My Jimbo has not been dealt the easiest of lives. As a young pup at the racing kennel, he was bitten by a brown recluse spider. Thanfully he was treated, and just has a nasty scar on his back to remind him.
After racing, Jimbo entered the adoption program and was adopted into a home he loved. After nearly a year there, he began to have seizures. After a few months, his family decided they 'couldn't' handle this, and returned him to the adoption group.
My adoption rep called me and asked if I could please foster a big white and brindle boy with epilepsy, as she had nowhere to put him and it was hard for her with 14 other dogs. I agreed. Upon looking into Jimbo's eyes for the first time, I turned to my husband who nodded knowingly. Jimbo could be had by no other - he was to be mine. And we adopted him that day.
Jimbo proved to be the quirkiest dog I've ever known. An expert counter-surfer, he was often into mischief. He even learned how to open the breadbox He would bark incessantly if he wanted to play. And you WOULD listen. If not, you could count on him grabbing the very largest thing he could (usually a couch cushion or quilt) and shaking the very life out of it. Then he would run back and DEMAND your attention.You would pet him and play with him until his little heart was content. Regardless if American Idol was on.
I had never had a dog with epilepsy before. Never had one with any health problems, actually. I was not prepared for what I witnessed, but I forced myself to learn all I could. Through research, countless vet visits (and several vets), bloodtests, medications, supplements, a special diet and many many tears we got a handle on the monster that they call epilepsy. We got it under control to about a seizure a month, and even went 4 whole months one time! We thought we had conquered the enemy.
We knew Jimbo had arthritis, and the vet said that the meds he took compounded this, causing his hind end to be weak. So we just dealt with his shakiness that occurred some days, and gave him supplements to help him.
Last week I was awakened by the most horrific howling I have ever heard. I raced to the living room to see Jimbo in his crate in obvious distress. He was panting heavily, eyes wild. Upon closer inspection, I saw that Jimbo could not move his hind legs. At all.
He was paralyzed.
It was 2 am. To calm him I gave him some Valium so he would sleep until morning. He slept.
I did not.
I called the vet and we went in for a visit. My first shock came when I learned that Jimbo was down to 66 pounds. His ideal weight is 71. And just 6 months before this, he was overweight at 80. How could I not see this? Doc told me not to worry, this was a part of getting older.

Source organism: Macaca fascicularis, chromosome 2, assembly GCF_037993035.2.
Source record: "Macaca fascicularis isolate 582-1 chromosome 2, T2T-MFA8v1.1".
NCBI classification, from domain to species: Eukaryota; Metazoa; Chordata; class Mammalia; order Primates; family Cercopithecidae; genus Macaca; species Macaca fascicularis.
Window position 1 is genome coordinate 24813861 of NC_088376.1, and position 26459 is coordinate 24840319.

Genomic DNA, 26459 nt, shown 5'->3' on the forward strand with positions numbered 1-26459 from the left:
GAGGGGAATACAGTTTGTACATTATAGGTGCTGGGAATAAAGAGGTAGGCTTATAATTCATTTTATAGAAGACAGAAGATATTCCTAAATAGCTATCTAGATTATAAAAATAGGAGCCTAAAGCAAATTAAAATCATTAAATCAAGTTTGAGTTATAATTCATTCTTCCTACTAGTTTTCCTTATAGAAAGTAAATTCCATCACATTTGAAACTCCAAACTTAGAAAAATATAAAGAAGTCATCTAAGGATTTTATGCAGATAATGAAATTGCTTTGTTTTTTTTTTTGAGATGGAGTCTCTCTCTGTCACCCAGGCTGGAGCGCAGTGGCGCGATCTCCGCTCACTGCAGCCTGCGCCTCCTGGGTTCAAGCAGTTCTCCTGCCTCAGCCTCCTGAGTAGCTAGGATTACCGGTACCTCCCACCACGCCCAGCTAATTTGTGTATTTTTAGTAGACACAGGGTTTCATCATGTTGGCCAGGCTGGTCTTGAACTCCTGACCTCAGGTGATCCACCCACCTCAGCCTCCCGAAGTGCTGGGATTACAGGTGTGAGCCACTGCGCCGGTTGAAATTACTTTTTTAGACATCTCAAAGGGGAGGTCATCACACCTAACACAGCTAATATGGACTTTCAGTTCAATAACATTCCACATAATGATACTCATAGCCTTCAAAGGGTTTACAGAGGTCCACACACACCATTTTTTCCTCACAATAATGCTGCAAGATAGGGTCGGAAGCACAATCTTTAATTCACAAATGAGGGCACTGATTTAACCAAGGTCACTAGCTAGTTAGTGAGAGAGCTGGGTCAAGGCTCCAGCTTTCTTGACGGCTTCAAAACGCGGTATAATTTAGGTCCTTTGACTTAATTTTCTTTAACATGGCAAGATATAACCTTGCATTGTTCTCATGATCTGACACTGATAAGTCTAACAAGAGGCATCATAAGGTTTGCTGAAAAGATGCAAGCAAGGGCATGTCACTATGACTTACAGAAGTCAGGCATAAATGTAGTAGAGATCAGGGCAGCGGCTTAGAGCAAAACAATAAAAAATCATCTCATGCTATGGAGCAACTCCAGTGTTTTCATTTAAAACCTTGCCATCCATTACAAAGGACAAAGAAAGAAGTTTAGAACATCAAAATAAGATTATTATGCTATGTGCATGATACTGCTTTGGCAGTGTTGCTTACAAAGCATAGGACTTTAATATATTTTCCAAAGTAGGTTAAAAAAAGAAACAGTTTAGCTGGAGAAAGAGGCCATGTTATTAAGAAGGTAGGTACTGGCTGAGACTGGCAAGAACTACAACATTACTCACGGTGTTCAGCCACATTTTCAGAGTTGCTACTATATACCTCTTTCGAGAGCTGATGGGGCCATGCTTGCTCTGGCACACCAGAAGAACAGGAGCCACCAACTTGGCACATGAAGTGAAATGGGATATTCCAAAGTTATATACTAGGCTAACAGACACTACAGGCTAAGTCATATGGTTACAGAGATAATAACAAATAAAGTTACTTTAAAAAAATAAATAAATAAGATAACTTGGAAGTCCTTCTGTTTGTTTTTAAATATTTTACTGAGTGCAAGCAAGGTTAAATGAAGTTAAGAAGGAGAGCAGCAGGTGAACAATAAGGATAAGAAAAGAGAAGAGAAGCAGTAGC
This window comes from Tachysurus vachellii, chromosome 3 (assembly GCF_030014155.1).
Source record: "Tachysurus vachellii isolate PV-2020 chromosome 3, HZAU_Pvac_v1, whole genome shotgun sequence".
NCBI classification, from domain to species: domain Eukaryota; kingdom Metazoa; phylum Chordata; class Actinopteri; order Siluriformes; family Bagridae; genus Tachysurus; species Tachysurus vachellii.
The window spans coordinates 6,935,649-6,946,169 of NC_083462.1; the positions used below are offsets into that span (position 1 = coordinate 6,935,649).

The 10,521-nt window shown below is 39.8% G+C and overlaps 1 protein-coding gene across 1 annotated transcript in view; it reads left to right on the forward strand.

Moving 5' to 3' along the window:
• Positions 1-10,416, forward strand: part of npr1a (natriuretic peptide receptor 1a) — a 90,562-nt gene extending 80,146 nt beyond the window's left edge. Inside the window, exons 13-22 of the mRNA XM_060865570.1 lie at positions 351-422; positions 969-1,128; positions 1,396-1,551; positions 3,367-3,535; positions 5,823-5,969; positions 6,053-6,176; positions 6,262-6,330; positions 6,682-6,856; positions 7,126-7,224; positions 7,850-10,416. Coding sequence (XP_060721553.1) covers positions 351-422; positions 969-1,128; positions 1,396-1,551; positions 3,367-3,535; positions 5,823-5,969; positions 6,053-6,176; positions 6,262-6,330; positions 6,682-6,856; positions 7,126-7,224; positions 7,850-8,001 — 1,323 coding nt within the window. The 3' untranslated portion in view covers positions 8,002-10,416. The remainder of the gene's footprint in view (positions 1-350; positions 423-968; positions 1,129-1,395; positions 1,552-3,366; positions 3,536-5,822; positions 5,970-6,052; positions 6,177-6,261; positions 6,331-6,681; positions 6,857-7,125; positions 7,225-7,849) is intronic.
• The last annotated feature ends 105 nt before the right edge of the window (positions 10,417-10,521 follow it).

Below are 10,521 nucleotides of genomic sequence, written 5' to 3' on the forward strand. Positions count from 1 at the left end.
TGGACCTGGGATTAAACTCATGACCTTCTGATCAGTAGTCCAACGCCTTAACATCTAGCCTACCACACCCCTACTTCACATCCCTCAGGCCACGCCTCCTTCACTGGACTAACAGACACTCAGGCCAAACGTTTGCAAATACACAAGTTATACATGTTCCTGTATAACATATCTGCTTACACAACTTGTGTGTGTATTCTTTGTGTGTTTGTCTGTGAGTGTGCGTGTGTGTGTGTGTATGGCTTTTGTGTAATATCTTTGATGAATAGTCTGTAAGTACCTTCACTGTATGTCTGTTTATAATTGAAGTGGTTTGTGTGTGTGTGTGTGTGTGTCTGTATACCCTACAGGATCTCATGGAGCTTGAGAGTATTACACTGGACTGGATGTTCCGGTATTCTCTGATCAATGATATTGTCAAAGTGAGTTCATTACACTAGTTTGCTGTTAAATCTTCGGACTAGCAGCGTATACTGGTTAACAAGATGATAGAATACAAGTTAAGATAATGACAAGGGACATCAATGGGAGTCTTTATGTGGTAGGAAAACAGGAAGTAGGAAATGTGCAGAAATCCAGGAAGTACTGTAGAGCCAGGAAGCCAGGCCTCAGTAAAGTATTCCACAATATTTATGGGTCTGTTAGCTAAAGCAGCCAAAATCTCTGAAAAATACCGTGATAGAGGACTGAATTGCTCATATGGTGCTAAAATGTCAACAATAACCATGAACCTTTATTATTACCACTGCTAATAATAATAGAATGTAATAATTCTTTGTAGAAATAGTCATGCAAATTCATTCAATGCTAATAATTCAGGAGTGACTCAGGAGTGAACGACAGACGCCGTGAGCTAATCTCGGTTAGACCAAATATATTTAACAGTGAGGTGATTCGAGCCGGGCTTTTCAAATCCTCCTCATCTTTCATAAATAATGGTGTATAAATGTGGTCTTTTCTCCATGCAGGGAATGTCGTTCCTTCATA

Older? At age 6?
Next, doc performed an exam where she pinched his tail, starting at the end, to see if he recognized pain. Jimbo did not respond until she got to about 3 inches from the base of his tail. 3/4 of his tail felt nothing at all.
She then took his back legs, one by one and turned them so that his feet were 'upside down'. He could not turn them back the right way.
The vet and I locked eyes, and I began to cry. Something was terribly wrong with my boy.
Jimbo has what they call lumbosacral stenosis, also known as cauda equina. In this disease, the nerves become compressed, and the dog gradually loses feeling in his hind end. It almost always ends in paralysis.
In healthier dogs, there is the option of surgery when paralysis occurs. However, with Jimbo's myriad of problems (namely the epilepsy) he is not a candidate for this surgery. There is also an injnection called depo-medrol, a steroid injected into the spine. However, this comes with a host of risks as well, and the more they are used the less effective they are. That leaves us to first cut back his seizure meds which are acting against his hind end right now, and to increase his Glucosamine and MSM. Then we will start on a course of Rimadyl.
All of this is just to buy Jimbo some time, and hopefully make him comfortable.
At age 6, the most I can do for my boy is buy him 'some time'.
One day we will wake up, and Jimbo will not be able to walk. And I will have to work against my feelings and send him across the rainbow bridge with my heartstrings firmly attached. I can do nothing but watch him disintegrate before my eyes.
I am angry right now. Angry for Jimbo and angry for myself. It seems so unfair that after all he has been through...after just having him bless my life for 16 months...I have to prepare for him to leave me. Why, God? What did he do to you? Why must he suffer so?
Jimbo has already become rather lethargic...only rising when necessary and with difficulty. But as long as the good days outnumber the bad...I will not give up.
But with God as my witness, I will not let him suffer.
I cannot express the gratitude I have for Jimbo for all he has given me. I have spent money and time, and cried many tears...but what he has blessed my life with is immeasurable in comparison. I vow that there will always be a special needs dog under my roof. That is all that I can do to thank him. I hope that this story inspires even one person to consider allowing a special dog to caress their heart. You will not regret it.
If it is not too much to ask, prayers that Jimbo may spend some more time in comfort here on earth with his family would be greytly appreciated. Please take a moment and view some of my very favorite pictures of him, by big goofy boy.